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[Integrative Biology] Endothelial monolayer permeability under controlled oxygen tension


Endothelial permeability has been extensively investigated in the context of pathologies such as cancer and also in studies of drug delivery from the circulation. Hypoxia is a critical regulator of endothelial cell (EC) behavior and affects the barrier function of endothelial linings, yet its role has been little studied. This paper reveals the effect of hypoxia on the permeability of an EC monolayer by cellular experiments using a microfluidic device and a conventional cell culture dish. Human umbilical vein endothelial cells (HUVECs) were seeded into one microfluidic channel, creating an EC monolayer on each vertical surface of a collagen gel confined to a central chamber. Oxygen tension was regulated to produce normoxic (21% O2) or hypoxic (3% O2) conditions by the supply of gas mixtures of oxygen, carbon dioxide, and nitrogen at predefined ratios into channels fabricated into the device. Permeability of the EC monolayer quantified by analyzing diffusion of fluorescence-labelled dextrans into the collagen gel increases with barrier function loss by 6 hour hypoxic exposure, showing 11-fold and 4-fold increases for 70 kDa and 10 kDa dextrans, respectively, on average. Consistent with this, subsequent immunofluorescent staining and separate western blot analysis of HUVECs on a culture dish demonstrate loose cell–cell adhesion resulting from internalization of VE-cadherin under hypoxia. Thus, hypoxic stress increases endothelial permeability by altering cell–cell junction integrity.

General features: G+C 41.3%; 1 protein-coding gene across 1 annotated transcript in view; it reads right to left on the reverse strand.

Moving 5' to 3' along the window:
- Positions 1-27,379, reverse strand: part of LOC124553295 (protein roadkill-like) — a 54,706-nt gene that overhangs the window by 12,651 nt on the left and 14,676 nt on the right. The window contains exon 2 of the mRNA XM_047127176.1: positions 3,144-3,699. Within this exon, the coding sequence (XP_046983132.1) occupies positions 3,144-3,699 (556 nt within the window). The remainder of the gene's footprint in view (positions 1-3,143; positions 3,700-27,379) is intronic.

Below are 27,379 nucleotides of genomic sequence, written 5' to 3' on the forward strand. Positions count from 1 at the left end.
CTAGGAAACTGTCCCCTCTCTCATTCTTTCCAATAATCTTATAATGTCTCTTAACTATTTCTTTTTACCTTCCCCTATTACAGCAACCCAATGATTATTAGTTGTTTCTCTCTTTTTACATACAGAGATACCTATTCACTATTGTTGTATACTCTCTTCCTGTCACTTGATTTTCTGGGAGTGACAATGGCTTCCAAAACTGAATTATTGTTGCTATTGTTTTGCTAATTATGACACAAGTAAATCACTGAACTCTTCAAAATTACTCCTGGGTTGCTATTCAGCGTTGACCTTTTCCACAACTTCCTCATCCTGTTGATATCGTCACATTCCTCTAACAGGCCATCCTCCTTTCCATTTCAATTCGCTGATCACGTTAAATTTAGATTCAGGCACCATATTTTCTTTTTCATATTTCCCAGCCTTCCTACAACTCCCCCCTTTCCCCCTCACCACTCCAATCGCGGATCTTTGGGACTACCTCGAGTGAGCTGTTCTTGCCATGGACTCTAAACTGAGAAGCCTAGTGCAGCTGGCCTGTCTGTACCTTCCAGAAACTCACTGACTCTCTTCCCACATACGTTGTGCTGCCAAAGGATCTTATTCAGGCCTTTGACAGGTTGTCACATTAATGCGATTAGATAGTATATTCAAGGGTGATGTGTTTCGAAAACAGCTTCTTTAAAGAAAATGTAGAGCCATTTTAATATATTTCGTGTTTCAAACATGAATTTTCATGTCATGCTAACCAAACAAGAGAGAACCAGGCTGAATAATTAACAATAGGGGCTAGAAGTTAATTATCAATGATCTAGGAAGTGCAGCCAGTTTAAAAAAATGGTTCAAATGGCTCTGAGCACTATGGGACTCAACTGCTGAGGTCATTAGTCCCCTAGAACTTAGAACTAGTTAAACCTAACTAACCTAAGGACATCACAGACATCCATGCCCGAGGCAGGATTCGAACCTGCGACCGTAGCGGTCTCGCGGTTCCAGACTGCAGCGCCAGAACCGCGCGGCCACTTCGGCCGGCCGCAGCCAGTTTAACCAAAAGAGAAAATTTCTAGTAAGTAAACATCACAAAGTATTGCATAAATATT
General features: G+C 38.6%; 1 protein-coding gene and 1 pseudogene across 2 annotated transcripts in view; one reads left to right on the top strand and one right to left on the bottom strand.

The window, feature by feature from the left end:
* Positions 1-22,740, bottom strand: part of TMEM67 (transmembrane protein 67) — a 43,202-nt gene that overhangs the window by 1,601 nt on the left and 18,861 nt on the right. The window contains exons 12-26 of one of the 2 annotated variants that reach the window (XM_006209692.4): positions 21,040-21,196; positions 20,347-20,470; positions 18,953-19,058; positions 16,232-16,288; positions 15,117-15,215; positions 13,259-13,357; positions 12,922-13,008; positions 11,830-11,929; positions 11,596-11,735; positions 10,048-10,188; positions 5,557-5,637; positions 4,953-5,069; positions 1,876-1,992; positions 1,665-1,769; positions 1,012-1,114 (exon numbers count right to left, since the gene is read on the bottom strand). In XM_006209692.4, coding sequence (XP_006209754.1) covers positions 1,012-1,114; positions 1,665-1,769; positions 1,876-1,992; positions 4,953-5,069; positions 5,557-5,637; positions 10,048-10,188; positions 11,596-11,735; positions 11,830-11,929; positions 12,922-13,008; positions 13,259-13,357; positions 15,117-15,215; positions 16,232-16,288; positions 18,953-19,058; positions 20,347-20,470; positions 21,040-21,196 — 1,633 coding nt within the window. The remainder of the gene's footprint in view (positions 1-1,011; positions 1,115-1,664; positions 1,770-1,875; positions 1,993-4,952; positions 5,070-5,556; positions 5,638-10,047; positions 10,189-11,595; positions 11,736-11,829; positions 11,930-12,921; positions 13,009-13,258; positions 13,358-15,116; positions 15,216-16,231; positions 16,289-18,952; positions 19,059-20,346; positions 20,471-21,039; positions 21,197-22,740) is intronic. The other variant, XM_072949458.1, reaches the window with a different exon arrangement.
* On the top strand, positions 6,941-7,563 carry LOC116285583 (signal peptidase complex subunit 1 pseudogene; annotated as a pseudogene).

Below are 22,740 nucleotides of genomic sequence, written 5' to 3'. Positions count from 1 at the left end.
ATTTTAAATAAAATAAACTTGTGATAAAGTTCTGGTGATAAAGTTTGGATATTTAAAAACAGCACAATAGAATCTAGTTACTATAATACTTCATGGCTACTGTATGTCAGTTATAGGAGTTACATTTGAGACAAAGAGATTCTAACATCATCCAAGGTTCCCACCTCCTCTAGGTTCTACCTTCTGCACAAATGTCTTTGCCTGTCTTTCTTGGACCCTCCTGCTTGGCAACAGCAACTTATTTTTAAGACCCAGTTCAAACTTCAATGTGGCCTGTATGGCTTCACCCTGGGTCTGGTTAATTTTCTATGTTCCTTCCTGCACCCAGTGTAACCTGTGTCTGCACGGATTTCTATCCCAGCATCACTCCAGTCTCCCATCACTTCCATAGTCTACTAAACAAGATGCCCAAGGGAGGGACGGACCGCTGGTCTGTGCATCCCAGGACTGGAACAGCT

Kenichi Funamoto,*ab Daisuke Yoshino,ac Kento Matsubara,d Ioannis K. Zervantonakis,e Kiyoe Funamoto,f Masafumi Nakayama,a Jun Masamune,g Yoshitaka Kimuraf and Roger D. Kammbh

Author affiliations

* Corresponding authors

a Frontier Research Institute for Interdisciplinary Sciences, Tohoku University, Sendai 980-8578, Japan E-mail: funamoto@fris.tohoku.ac.jp

b Department of Mechanical Engineering, Massachusetts Institute of Technology, Cambridge, USA

c Institute of Fluid Science, Tohoku University, Sendai 980-8577, Japan

d Graduate School of Engineering, Tohoku University, Sendai 980-8579, Japan

e Department of Cell Biology, Harvard Medical School, Boston, USA

f Graduate School of Medicine, Tohoku University, Sendai 980-8575, Japan

g Department of Mathematics, Hokkaido University, Sapporo 060-0810, Japan

h Department of Biological Engineering, Massachusetts Institute of Technology, Cambridge, USA

Link: http://pubs.rsc.org/en/Content/ArticleLanding/2017/IB/C7IB00068E#!divAbstract

#05132017 #microchannels #labonachip #Biologicalapplication

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